But after contracting 4.2 percent this year, the global economy appears set to expand by 5.2 percent next year, according to Oxford Economics. That forecast assumes annual growth of 4.2 percent in the United States and a 7.8 percent expansion in China, the world’s second-largest economy, where government action has controlled the virus.
Europe will remain a laggard, given the prevalence of the virus, according to IHS Markit, with the continent’s economy not returning to its precrisis size for two years. But a trade deal struck between Britain and the European Union preserving much of their trading relationship after Brexit has eased the worst fears about a slowdown in regional commerce.
But by 2025, the long-term economic damage from the pandemic will be twice as severe in so-called emerging markets compared with wealthy countries, according to Oxford Economics.
Such forecasts are notoriously inexact. A year ago, no one was predicting a calamitous pandemic. The variables now confronting the global economy are especially enormous.
The production of vaccines is fraught with challenges that could limit supply, while their endurance and effectiveness are not fully understood. The economic recovery will be shaped by questions of psychology. Following the most profound shock in memory, how will societies exercise their freedom to move about once the virus is tamed? Will people liberated from lockdowns pack together in movie theaters and on airplanes?
Any lingering disinclination toward human congregation is likely to limit growth in the leisure and hospitality industries, which are major employers.
The pandemic has accelerated the advance of e-commerce, leaving traditional brick-and-mortar retailers in an especially weakened state. If an enduring sense of anxiety prompts shoppers to avoid malls, that could limit job growth. Online retailers like Amazon have aggressively embraced automation, meaning that an increase in business does not necessarily translate into quality jobs.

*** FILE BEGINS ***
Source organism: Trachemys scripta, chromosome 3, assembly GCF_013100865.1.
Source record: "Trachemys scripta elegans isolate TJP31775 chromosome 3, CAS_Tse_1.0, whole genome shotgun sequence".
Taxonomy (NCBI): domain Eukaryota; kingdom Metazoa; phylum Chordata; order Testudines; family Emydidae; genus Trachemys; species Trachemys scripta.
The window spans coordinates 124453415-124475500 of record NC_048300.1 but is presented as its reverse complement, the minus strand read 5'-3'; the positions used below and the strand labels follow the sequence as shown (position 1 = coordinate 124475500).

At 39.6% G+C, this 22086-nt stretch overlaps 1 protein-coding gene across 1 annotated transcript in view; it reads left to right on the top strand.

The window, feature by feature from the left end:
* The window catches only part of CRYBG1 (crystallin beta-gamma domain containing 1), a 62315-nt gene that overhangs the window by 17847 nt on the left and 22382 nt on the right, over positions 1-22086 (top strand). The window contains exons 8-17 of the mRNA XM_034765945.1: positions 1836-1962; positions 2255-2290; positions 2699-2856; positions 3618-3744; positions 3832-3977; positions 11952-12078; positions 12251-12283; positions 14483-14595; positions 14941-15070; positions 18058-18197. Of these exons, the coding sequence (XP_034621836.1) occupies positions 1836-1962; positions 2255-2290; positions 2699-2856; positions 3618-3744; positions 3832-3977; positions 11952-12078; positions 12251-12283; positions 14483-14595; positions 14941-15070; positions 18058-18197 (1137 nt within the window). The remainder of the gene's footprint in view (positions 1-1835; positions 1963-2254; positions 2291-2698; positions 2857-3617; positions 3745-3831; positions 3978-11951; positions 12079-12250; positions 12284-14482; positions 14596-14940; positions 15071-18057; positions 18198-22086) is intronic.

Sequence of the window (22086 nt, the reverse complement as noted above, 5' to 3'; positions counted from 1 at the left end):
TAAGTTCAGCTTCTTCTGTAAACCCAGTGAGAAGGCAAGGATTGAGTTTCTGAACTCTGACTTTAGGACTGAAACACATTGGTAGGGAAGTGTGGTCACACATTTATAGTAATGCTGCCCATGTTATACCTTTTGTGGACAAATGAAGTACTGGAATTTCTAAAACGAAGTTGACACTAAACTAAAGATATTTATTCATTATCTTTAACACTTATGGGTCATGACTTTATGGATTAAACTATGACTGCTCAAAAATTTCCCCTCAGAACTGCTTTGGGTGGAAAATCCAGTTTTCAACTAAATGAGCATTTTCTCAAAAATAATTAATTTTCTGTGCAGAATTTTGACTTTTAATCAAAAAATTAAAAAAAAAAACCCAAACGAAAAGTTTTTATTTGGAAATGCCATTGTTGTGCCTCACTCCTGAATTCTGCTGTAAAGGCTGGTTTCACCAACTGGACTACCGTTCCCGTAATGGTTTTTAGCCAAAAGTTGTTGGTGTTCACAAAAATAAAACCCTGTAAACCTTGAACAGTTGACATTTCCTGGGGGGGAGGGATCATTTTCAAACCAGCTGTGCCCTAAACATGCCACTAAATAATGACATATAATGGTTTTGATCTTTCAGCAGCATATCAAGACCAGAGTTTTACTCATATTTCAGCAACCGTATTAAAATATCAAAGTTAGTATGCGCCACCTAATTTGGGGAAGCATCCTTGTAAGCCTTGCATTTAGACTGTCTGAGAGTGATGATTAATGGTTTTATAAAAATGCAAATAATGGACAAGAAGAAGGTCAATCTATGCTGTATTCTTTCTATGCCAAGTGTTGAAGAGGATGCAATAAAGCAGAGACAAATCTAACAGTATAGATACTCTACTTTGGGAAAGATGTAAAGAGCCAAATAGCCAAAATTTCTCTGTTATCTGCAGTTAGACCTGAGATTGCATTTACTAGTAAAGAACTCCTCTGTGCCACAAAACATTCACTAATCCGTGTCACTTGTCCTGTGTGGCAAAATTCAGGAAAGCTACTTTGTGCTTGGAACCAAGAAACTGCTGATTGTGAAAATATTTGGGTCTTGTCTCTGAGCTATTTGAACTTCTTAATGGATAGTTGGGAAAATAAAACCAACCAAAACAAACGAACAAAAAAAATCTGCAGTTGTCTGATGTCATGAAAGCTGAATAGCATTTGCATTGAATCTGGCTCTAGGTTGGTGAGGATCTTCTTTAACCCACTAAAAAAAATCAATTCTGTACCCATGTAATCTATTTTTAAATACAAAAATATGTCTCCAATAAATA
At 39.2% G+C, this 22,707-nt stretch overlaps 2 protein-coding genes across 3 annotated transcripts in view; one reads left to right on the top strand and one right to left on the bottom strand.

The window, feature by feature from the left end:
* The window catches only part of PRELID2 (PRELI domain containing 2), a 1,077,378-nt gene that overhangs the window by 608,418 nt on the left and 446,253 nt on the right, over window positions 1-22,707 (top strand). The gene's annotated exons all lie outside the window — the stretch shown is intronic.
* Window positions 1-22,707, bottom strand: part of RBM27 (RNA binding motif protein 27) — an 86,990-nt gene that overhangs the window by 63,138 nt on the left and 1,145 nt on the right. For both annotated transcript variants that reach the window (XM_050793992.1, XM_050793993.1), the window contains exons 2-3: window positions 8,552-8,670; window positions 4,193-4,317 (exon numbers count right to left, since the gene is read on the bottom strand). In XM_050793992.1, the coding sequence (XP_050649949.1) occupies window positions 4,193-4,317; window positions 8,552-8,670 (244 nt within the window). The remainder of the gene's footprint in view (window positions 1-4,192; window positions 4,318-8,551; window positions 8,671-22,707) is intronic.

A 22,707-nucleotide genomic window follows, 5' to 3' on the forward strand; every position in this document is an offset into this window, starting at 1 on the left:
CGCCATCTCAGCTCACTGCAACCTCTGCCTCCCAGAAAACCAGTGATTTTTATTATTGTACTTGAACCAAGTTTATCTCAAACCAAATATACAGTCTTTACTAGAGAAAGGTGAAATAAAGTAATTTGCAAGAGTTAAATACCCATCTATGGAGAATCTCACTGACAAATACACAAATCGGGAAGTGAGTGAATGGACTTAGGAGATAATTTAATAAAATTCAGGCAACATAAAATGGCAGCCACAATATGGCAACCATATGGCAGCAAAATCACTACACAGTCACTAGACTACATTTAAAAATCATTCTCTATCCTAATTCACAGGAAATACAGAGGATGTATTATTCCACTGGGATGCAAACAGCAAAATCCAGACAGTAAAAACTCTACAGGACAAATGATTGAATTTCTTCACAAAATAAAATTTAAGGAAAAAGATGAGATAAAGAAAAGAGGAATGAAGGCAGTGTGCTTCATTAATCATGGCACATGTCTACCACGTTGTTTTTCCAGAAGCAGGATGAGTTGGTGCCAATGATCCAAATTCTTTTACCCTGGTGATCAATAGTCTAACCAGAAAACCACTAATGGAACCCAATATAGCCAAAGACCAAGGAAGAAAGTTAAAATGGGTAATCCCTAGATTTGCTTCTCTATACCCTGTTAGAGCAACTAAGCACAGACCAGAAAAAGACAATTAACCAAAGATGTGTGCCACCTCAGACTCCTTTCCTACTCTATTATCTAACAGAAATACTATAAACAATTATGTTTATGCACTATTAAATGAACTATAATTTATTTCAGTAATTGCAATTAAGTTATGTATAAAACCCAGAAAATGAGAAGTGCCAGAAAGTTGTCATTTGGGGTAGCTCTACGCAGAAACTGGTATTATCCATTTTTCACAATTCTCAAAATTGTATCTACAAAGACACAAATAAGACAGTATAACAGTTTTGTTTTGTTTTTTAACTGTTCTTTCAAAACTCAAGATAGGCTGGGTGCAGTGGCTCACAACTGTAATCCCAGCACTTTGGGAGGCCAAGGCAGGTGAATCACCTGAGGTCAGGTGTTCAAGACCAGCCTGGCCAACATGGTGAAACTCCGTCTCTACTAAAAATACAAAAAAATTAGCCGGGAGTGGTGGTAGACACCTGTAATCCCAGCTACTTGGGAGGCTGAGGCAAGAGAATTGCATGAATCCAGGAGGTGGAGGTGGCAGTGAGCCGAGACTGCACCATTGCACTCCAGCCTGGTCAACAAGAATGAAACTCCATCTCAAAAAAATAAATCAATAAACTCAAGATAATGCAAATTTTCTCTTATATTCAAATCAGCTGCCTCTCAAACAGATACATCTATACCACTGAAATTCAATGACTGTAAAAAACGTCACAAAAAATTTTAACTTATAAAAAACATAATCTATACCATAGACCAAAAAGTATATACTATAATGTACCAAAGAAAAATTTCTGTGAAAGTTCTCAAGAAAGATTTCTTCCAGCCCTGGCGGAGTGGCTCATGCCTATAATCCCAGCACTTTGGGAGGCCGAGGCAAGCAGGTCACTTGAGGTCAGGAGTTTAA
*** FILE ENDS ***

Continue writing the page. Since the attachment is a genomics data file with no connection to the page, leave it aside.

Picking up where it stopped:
Many economists assume that as the vaccines ease fear, people will surge toward experiences that have been off limits, thronging restaurants, sporting events and holiday destinations. Households have saved up as they have canceled vacations and entertained themselves at home.
“If people’s spirits are eased, and some of the restrictions are lifted, you could see a spending splurge,” said Ben May, a global economist at Oxford Economics in London. “A lot of this will be about the speed and degree to which people go back to more normal behaviors. That’s very hard to know.”
But many developing countries will find themselves effectively inhabiting a different planet.
The United States has secured claims on as many as 1.5 billion doses of vaccine, while the European Union has locked up nearly two billion doses — enough to vaccinate all of their citizens and then some. Many poor countries could be left waiting until 2024 to fully vaccinate their populations.
High debt burdens limit the ability of many poor countries to pay for vaccines. Private creditors have declined to take part in a debt suspension initiative championed by the Group of 20.
Promised aid from the World Bank and the International Monetary Fund has proved disappointing. At the I.M.F., the Trump administration has opposed an expansion of so-called special drawing rights — the basic currency of the institution — depriving poor countries of additional resources.
“The international response to the pandemic has essentially been pitiful,” said Mr. Kozul-Wright at the U.N. trade body. “We are worried that as we move into the distribution of the vaccines, we are going to see the same again.”
One element of the Act-Accelerator partnership known as Covax is meant to allow poor countries to buy vaccines at affordable prices, but it collides with the reality that production is both limited and controlled by profit-minded companies that are answerable to shareholders.